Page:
In the wake of a bombing attack that killed at least three senior Syrian officials, the silence of President Bashar Assad spurred furious speculation over his whereabouts and whether the embattled Syrian leader had himself been wounded in the bombing.
The Wednesday blast struck a meeting of Cabinet and security officials, killing top officials including the defense minister and his deputy, a brother-in-law of Assad.
That the rebels could target and kill such high-ranking officials is likely to have stunned Assad, as it did outside observers. In an interview with The Times, a senior Obama administration official who was not authorized to speak publicly said it was “extraordinary” that the Free Syrian Army had gotten to Assad’s brother-in-law, calling him “one of the most powerful hard-line officials in the country.”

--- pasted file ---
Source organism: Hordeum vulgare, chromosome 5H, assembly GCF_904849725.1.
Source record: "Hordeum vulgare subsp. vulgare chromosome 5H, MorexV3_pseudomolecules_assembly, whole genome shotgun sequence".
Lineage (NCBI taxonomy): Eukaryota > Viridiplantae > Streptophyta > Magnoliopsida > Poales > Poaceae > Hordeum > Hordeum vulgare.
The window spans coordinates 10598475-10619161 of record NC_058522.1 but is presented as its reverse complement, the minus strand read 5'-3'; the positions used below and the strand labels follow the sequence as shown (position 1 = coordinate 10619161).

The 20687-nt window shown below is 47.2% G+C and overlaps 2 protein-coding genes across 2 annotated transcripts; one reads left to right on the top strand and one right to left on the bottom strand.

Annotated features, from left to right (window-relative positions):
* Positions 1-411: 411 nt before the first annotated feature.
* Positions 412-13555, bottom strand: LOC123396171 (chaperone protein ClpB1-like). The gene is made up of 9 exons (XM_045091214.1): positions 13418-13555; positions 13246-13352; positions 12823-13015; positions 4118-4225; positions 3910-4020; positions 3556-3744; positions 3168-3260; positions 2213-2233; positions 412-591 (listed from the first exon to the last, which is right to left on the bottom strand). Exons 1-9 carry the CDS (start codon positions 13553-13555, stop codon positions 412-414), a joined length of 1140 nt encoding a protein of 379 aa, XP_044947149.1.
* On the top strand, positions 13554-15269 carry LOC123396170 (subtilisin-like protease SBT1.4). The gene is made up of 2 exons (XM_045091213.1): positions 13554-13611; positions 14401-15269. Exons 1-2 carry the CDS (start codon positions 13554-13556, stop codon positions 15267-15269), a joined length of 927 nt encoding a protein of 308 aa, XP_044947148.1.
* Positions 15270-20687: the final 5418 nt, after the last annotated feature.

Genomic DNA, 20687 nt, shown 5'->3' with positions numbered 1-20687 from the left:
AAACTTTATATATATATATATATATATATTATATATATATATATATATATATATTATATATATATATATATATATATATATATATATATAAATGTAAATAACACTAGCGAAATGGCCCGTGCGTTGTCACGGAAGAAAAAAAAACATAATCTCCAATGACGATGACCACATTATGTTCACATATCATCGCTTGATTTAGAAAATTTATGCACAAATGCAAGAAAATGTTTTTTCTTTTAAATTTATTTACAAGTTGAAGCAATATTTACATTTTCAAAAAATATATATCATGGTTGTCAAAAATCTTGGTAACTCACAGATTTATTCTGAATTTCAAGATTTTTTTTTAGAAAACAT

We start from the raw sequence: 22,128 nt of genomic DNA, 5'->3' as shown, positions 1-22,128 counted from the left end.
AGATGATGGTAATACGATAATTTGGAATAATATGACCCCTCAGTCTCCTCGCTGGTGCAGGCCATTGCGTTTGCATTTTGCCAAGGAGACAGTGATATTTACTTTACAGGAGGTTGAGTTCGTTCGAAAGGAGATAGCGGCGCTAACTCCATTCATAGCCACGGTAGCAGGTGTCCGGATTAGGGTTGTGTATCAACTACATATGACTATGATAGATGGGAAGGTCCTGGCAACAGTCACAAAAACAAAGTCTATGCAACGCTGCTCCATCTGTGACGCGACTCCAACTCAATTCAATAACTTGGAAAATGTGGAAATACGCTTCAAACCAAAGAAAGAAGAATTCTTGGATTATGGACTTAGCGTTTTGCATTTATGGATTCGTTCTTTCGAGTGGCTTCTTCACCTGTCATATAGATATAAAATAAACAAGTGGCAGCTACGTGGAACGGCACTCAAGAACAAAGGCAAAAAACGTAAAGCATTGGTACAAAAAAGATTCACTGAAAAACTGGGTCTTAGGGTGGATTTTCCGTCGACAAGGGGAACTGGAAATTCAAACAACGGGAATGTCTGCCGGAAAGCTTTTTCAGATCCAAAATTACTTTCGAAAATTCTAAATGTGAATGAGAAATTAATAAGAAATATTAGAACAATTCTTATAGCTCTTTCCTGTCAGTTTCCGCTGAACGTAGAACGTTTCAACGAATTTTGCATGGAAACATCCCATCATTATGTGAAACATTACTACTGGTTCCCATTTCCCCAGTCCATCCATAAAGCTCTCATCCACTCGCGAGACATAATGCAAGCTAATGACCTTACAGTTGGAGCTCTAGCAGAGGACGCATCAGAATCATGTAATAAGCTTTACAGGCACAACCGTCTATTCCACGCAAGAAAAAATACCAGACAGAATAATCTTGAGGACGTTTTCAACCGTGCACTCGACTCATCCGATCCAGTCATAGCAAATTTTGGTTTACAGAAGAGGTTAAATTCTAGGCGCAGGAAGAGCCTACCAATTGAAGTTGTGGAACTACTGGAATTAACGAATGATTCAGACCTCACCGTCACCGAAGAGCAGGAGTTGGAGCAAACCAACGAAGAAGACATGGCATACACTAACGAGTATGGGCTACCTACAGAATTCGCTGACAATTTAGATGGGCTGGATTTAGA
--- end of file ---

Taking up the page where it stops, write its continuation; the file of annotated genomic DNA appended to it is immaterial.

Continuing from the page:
“If I’m some senior regime official and I’m thinking about my future, this would weigh on me,” the Obama administration official said.
The fact that Assad made no public statement about such a devastating attack quickly fueled rumors that the president himself had been injured or killed. It was also unclear where his wife and children were after the bombing.
One Syrian opposition activist claimed in an interview with Al Arabiya television network that the presidential jet had left the Damascus airport Wednesday for Latakia, echoing a flurry of online claims by activists that Assad had been injured and sent to the Mediterranean port city.
However, Syrian state media reported that Assad had issued two decrees after the Wednesday attack, appointing Gen. Fahd Jassem Freij as defense minister and deputy commander-in-chief of the army.
-- Emily Alpert in Los Angeles, Alexandra Sandels in Beirut and Ken Dilanian in Washington